Twenty Investigations, Fifteen DCs Result from Room Searches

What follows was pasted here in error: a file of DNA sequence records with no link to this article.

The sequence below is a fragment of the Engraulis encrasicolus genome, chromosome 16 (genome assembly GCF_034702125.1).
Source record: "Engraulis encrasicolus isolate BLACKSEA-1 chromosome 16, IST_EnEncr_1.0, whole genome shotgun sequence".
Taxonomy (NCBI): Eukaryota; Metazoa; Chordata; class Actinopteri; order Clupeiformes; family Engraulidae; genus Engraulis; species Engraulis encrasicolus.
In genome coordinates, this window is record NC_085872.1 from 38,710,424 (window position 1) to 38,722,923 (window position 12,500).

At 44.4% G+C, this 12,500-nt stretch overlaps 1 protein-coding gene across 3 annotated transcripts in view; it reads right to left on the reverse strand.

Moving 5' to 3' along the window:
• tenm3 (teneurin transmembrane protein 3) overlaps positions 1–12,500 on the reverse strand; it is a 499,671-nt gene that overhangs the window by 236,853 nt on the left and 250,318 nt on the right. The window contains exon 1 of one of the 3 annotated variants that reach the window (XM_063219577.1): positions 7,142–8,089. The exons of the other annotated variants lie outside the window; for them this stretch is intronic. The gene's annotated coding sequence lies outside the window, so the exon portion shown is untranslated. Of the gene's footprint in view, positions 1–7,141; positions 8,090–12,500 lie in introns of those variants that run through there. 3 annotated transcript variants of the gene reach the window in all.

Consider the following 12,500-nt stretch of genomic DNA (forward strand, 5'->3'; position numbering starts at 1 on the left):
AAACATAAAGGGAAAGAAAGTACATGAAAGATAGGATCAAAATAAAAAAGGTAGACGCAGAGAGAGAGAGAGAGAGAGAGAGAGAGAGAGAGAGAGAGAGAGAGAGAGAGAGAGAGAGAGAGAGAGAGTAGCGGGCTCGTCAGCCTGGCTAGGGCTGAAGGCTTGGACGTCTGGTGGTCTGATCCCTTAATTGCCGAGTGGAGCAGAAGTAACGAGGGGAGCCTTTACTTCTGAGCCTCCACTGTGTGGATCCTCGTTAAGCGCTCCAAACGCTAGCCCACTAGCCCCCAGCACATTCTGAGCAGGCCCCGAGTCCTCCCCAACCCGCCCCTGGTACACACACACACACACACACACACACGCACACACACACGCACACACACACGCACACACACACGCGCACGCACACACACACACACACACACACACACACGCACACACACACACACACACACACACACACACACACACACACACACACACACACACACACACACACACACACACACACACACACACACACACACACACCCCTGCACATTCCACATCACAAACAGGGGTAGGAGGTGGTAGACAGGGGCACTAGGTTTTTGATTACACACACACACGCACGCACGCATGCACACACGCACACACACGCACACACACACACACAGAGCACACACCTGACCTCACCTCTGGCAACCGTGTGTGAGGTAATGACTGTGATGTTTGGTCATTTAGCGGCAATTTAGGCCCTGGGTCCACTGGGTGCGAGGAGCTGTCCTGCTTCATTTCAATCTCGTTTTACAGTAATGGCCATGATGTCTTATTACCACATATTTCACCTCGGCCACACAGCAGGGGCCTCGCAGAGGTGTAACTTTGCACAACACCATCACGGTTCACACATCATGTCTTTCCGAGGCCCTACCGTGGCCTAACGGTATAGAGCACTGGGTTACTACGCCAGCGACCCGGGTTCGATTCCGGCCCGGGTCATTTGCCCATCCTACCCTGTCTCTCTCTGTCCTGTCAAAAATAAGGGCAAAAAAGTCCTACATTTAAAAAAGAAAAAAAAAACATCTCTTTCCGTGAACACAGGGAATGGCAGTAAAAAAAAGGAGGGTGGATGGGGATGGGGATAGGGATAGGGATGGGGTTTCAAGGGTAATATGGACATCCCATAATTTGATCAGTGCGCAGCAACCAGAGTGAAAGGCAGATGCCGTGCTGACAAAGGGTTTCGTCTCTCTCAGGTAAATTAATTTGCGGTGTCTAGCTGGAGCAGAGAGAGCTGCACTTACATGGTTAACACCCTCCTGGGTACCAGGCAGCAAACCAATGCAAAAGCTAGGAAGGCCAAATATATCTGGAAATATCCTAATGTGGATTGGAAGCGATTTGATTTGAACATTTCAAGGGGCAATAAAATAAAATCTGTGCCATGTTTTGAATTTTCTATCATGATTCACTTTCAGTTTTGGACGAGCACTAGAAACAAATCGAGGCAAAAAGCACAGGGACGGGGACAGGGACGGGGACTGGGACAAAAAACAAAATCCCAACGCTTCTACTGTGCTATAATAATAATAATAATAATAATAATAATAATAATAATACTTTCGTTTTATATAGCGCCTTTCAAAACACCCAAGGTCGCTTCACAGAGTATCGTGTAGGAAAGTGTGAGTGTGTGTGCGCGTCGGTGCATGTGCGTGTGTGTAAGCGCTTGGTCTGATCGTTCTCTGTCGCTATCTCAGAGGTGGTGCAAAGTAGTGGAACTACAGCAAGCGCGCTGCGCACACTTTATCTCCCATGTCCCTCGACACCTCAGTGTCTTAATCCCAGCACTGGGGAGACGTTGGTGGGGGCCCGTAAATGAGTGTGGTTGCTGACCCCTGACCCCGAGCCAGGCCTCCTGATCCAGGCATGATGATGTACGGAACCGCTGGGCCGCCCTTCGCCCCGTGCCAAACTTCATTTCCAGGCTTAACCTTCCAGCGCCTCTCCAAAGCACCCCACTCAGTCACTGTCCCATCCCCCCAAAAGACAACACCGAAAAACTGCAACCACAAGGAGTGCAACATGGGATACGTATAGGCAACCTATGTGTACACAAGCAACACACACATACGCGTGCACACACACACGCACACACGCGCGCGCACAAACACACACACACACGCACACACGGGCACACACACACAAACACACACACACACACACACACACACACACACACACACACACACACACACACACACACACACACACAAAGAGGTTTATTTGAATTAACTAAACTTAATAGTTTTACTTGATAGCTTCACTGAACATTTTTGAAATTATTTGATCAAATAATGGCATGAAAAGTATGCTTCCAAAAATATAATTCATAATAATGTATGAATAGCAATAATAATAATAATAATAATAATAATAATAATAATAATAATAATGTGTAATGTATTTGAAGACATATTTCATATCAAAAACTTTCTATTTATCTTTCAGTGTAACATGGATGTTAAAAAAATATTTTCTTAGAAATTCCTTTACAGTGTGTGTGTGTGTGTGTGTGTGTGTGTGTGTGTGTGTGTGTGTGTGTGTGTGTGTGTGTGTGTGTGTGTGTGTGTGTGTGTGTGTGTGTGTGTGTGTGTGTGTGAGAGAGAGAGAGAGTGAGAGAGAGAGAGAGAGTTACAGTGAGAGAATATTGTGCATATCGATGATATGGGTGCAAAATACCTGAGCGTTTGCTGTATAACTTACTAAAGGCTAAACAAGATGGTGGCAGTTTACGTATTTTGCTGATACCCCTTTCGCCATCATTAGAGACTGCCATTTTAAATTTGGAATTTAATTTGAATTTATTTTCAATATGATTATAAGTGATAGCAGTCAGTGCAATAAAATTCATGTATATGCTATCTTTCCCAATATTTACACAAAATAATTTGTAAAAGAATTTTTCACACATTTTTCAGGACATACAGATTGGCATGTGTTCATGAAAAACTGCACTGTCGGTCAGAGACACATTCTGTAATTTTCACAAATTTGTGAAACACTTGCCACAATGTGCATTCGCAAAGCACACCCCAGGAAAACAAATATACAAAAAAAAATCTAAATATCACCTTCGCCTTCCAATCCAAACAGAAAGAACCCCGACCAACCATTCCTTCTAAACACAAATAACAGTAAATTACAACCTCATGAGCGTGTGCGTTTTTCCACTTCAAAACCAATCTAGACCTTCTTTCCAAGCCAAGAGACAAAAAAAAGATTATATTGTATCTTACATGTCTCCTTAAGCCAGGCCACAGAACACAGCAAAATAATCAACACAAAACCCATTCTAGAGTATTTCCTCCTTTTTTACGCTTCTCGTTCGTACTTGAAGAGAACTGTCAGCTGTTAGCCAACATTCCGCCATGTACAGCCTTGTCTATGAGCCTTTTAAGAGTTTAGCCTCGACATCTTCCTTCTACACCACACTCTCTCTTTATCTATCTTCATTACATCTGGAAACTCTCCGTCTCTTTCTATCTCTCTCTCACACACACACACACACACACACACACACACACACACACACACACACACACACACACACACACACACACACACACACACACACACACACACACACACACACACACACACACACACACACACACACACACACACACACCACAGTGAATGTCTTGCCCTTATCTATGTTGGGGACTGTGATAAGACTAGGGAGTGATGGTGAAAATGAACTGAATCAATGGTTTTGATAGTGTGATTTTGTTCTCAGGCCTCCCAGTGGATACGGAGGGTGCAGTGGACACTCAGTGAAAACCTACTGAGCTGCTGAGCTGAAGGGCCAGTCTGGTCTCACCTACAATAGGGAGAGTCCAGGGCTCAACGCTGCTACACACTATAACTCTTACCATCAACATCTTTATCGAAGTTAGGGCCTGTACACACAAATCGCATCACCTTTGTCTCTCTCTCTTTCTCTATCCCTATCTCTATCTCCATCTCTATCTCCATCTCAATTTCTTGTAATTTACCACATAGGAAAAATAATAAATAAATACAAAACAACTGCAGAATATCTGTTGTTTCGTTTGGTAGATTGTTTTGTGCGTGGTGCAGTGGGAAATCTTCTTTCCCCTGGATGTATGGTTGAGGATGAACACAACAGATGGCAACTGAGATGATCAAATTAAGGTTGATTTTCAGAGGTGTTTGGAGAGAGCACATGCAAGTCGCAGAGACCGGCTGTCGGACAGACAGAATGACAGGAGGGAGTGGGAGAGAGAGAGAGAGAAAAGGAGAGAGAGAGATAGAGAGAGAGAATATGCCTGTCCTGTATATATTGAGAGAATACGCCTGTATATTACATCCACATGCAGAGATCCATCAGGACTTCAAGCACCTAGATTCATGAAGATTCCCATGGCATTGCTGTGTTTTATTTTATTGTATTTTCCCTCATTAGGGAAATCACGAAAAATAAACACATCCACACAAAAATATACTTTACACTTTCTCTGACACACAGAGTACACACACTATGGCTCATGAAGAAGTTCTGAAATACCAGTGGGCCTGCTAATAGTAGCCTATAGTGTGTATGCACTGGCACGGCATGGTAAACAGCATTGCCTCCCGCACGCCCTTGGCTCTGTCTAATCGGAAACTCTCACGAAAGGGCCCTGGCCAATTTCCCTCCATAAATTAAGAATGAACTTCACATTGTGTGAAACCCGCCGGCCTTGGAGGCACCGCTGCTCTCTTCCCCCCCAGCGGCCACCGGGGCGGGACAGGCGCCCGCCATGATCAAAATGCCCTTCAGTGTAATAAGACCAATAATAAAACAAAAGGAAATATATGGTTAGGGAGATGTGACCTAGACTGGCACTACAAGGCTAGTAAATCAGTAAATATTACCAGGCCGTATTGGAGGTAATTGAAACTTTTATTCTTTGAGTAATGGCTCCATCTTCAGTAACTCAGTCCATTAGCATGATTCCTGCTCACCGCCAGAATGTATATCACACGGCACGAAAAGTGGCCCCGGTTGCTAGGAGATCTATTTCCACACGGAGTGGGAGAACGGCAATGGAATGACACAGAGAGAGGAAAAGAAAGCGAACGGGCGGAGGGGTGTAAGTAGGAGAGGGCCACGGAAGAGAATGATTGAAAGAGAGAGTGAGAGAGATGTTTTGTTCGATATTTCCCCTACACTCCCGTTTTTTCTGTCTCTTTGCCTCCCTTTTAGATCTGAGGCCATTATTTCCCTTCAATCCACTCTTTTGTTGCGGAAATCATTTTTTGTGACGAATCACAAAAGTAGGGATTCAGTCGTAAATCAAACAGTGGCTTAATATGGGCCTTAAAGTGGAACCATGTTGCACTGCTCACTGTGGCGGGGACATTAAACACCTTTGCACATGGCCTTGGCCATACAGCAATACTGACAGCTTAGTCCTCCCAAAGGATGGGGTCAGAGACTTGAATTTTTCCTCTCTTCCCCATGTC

The administration investigated approximately 20 students in response to two room searches and the examination of a cell phone beginning Tuesday, November 2. Fifteen Disciplinary Committee hearings resulted from these investigations. The offenses, which led to the DC hearings, were use and possession of drugs, use and possession of alcohol, possible provision of drugs and traveling off-campus without permission, according to Paul Murphy, Dean of Students and Residential Life. Twelve of the 15 students who faced a DC received probation, one received a short-term suspension, one a long-term suspension and one was dismissed. Three students withdrew with discipline pending, and one student who administrators questioned did not face disciplinary consequences. Murphy said they decided to search the two rooms after administrators “became aware of rumors [concerning two students using marijuana] right around Parents Weekend.” “We don’t take lightly the responsibility to do room searches for no reason at all,” said Murphy. “We want to feel pretty good about the information, that we’re going to find something. We want to feel like we’re not invading students’ privacy without good cause.” The room searches took place in West Quad North and West Quad South simultaneously at 4 p.m. The search yielded evidence of both drug use and distribution, Murphy said, when the deans found a scale and rolls of small bags. According to Murphy, administrators asked for the phone of one student, who complied, as per standard room search procedure. “A normal next question is, ‘Who is [the student] working with?’ We definitely used the text messages,” Murphy added. “In the normal course of room searches, we take phones away from students. It’s a communication device and we don’t want kids to text each other to warn [each other],” Murphy said. Administrators used information obtained from the text messages on the phone to identify approximately 17 more students to investigate. Murphy said that while they did not need the consent of the student’s parents to check the student’s phone, “the parents were okay with it.” “[Andover is] a private institution. We have a practice of asking for phones. We take your phone away if you’re using it at All-School Meeting. The context in this case mattered. There was evidence of drug dealing. There’s an umbrella statement for major offenses: you must cooperate about your wrongdoing. If I think it’s appropriate to take your phone away, and you do not cooperate, you’re liable for discipline in that situation,” Murphy said. “To me, actively looking through a phone seems like a reasonable thing to do,” said Murphy. “If the person is dealing drugs…there’s a legal obligation to look at these issues for the betterment of the community and the kids. We were in a reasonable place to look at the texts and then ask questions of those kids. Those texts could have meant nothing, but for every one of the kids we talked with, it was real stuff. We found out information that was troubling,” he continued. The texts implicated the other students in various drug- and alcohol-related offenses, and the administration called the majority of the twenty students in for questioning Thursday night. The 15 DCs took place between Saturday and Wednesday night. Murphy said he sent an email to faculty on Tuesday night informing them that something was happening on campus, but “not saying very much.” “I take the criticism that the email was so general that it wasn’t helpful. I might argue that it was at least helpful to know that kids would be buzzing about something and that the faculty would at least not be in the dark. When you start to write down details, then you feel like you’re getting into privacy issues,” Murphy explained. Murphy also sent an email to faculty on Wednesday, November 3, asking them to check with cluster deans about who is under investigation before granting any students Sanctuary, because students under investigation are not eligible for the Sanctuary policy. The Blue Book states that, “The sanctuary policy provides students the means of accessing support in situations where alcohol and drugs are involved without disciplinary consequences.” On Monday, November 8, Murphy shared details on the student investigations and the outcomes of the DCs with the faculty during the weekly faculty meeting. Rebecca Sykes, Associate Head of School, addressed the students and faculty during this Wednesday’s ASM. She explained that, after two room searches, the administration used the text messages on a student’s cell phone to investigate other members of the Upper and Senior classes. “The bottom line is that everything that’s happened on the side of the deans, counselors and medical staff has all been in the interest of protecting students and making sure they’re safe,” Sykes said. “I know this has been hard on the community, and I’m looking forward with everyone to having us return to normalcy,” she continued. Scott Cuthell ’11 started a petition on Monday, November 8, calling for Murphy’s resignation from his position as Dean of Students and Residential Life, in response to the administration’s actions during the investigations. Cuthell is the Head of Circulation and a former Features Senior Associate at The Phillipian. According to Cuthell, after he accumulated a hundred and twenty student signatures, he met with Murphy on Tuesday, November 9, to discuss the motivations behind the petition. At the meeting, Cuthell clarified that the petition was not a personal attack against Murphy. Following the meeting, Cuthell discontinued the circulation of the petition.